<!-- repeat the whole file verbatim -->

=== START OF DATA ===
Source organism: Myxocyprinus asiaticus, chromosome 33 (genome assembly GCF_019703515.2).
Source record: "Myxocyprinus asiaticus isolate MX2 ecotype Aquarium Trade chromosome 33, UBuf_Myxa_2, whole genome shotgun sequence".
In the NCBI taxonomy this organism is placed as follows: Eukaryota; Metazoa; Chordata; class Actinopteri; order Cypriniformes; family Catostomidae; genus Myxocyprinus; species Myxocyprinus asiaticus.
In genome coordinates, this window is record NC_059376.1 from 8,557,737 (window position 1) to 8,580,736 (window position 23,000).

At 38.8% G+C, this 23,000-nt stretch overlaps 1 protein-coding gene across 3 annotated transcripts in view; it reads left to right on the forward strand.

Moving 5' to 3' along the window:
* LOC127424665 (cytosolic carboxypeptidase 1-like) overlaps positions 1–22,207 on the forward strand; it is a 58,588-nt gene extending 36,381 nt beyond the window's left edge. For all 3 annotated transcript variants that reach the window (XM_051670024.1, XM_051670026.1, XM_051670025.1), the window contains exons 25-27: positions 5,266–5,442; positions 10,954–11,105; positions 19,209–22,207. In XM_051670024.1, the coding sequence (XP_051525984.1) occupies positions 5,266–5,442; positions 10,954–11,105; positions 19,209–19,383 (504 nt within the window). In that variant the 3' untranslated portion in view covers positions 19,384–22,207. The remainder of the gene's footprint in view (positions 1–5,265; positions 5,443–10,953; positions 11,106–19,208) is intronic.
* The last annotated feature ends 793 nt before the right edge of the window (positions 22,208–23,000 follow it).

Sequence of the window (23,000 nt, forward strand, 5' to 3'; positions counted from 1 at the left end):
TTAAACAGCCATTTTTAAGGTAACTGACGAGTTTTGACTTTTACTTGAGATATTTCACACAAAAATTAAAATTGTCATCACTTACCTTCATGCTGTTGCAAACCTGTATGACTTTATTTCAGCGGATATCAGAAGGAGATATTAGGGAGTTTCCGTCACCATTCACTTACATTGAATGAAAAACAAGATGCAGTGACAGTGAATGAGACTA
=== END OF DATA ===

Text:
Source organism: Myxocyprinus asiaticus, chromosome 33 (genome assembly GCF_019703515.2).
Source record: "Myxocyprinus asiaticus isolate MX2 ecotype Aquarium Trade chromosome 33, UBuf_Myxa_2, whole genome shotgun sequence".
In the NCBI taxonomy this organism is placed as follows: Eukaryota; Metazoa; Chordata; class Actinopteri; order Cypriniformes; family Catostomidae; genus Myxocyprinus; species Myxocyprinus asiaticus.
In genome coordinates, this window is record NC_059376.1 from 8,557,737 (window position 1) to 8,580,736 (window position 23,000).

At 38.8% G+C, this 23,000-nt stretch overlaps 1 protein-coding gene across 3 annotated transcripts in view; it reads left to right on the forward strand.

Moving 5' to 3' along the window:
* LOC127424665 (cytosolic carboxypeptidase 1-like) overlaps positions 1–22,207 on the forward strand; it is a 58,588-nt gene extending 36,381 nt beyond the window's left edge. For all 3 annotated transcript variants that reach the window (XM_051670024.1, XM_051670026.1, XM_051670025.1), the window contains exons 25-27: positions 5,266–5,442; positions 10,954–11,105; positions 19,209–22,207. In XM_051670024.1, the coding sequence (XP_051525984.1) occupies positions 5,266–5,442; positions 10,954–11,105; positions 19,209–19,383 (504 nt within the window). In that variant the 3' untranslated portion in view covers positions 19,384–22,207. The remainder of the gene's footprint in view (positions 1–5,265; positions 5,443–10,953; positions 11,106–19,208) is intronic.
* The last annotated feature ends 793 nt before the right edge of the window (positions 22,208–23,000 follow it).

Sequence of the window (23,000 nt, forward strand, 5' to 3'; positions counted from 1 at the left end):
TTAAACAGCCATTTTTAAGGTAACTGACGAGTTTTGACTTTTACTTGAGATATTTCACACAAAAATTAAAATTGTCATCACTTACCTTCATGCTGTTGCAAACCTGTATGACTTTATTTCAGCGGATATCAGAAGGAGATATTAGGGAGTTTCCGTCACCATTCACTTACATTGAATGAAAAACAAGATGCAGTGACAGTGAATGAGACTA